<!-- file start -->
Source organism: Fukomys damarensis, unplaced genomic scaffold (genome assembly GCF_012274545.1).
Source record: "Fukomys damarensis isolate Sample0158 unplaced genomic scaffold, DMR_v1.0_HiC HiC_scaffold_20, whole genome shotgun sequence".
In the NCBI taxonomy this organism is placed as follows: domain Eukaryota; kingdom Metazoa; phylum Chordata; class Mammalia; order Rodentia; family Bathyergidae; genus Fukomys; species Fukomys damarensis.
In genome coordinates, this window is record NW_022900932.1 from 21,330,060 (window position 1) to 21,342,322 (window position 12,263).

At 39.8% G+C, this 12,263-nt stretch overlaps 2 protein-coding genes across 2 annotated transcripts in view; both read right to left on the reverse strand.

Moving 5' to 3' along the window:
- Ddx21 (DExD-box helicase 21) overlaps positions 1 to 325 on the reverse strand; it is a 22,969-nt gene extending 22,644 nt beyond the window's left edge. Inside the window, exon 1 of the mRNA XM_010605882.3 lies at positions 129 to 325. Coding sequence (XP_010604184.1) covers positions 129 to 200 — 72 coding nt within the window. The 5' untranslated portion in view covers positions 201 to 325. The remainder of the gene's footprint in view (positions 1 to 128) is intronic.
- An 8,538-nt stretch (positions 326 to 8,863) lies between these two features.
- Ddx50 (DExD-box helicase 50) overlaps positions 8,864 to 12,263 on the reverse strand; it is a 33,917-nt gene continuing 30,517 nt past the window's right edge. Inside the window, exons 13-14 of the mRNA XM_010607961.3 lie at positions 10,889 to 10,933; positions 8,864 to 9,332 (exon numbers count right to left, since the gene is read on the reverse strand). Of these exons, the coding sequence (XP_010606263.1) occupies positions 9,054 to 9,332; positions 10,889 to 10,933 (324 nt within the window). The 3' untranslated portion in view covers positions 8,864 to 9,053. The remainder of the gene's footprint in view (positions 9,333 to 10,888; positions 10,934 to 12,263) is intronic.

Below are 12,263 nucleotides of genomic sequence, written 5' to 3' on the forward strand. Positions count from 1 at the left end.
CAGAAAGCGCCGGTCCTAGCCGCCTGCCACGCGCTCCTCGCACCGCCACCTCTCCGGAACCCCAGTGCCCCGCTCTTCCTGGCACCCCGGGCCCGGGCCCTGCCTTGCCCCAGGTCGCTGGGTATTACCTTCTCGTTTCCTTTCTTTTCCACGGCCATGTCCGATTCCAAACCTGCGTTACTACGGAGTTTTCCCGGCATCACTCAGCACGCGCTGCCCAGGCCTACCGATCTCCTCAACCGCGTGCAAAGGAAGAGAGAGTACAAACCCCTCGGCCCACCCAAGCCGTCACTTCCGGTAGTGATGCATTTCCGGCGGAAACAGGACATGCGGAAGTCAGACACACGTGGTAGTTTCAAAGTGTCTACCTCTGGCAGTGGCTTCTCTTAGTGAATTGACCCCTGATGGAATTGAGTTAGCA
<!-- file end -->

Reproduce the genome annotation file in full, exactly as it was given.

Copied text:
Source organism: Fukomys damarensis, unplaced genomic scaffold (genome assembly GCF_012274545.1).
Source record: "Fukomys damarensis isolate Sample0158 unplaced genomic scaffold, DMR_v1.0_HiC HiC_scaffold_20, whole genome shotgun sequence".
In the NCBI taxonomy this organism is placed as follows: domain Eukaryota; kingdom Metazoa; phylum Chordata; class Mammalia; order Rodentia; family Bathyergidae; genus Fukomys; species Fukomys damarensis.
In genome coordinates, this window is record NW_022900932.1 from 21,330,060 (window position 1) to 21,342,322 (window position 12,263).

At 39.8% G+C, this 12,263-nt stretch overlaps 2 protein-coding genes across 2 annotated transcripts in view; both read right to left on the reverse strand.

Moving 5' to 3' along the window:
- Ddx21 (DExD-box helicase 21) overlaps positions 1 to 325 on the reverse strand; it is a 22,969-nt gene extending 22,644 nt beyond the window's left edge. Inside the window, exon 1 of the mRNA XM_010605882.3 lies at positions 129 to 325. Coding sequence (XP_010604184.1) covers positions 129 to 200 — 72 coding nt within the window. The 5' untranslated portion in view covers positions 201 to 325. The remainder of the gene's footprint in view (positions 1 to 128) is intronic.
- An 8,538-nt stretch (positions 326 to 8,863) lies between these two features.
- Ddx50 (DExD-box helicase 50) overlaps positions 8,864 to 12,263 on the reverse strand; it is a 33,917-nt gene continuing 30,517 nt past the window's right edge. Inside the window, exons 13-14 of the mRNA XM_010607961.3 lie at positions 10,889 to 10,933; positions 8,864 to 9,332 (exon numbers count right to left, since the gene is read on the reverse strand). Of these exons, the coding sequence (XP_010606263.1) occupies positions 9,054 to 9,332; positions 10,889 to 10,933 (324 nt within the window). The 3' untranslated portion in view covers positions 8,864 to 9,053. The remainder of the gene's footprint in view (positions 9,333 to 10,888; positions 10,934 to 12,263) is intronic.

Below are 12,263 nucleotides of genomic sequence, written 5' to 3' on the forward strand. Positions count from 1 at the left end.
CAGAAAGCGCCGGTCCTAGCCGCCTGCCACGCGCTCCTCGCACCGCCACCTCTCCGGAACCCCAGTGCCCCGCTCTTCCTGGCACCCCGGGCCCGGGCCCTGCCTTGCCCCAGGTCGCTGGGTATTACCTTCTCGTTTCCTTTCTTTTCCACGGCCATGTCCGATTCCAAACCTGCGTTACTACGGAGTTTTCCCGGCATCACTCAGCACGCGCTGCCCAGGCCTACCGATCTCCTCAACCGCGTGCAAAGGAAGAGAGAGTACAAACCCCTCGGCCCACCCAAGCCGTCACTTCCGGTAGTGATGCATTTCCGGCGGAAACAGGACATGCGGAAGTCAGACACACGTGGTAGTTTCAAAGTGTCTACCTCTGGCAGTGGCTTCTCTTAGTGAATTGACCCCTGATGGAATTGAGTTAGCA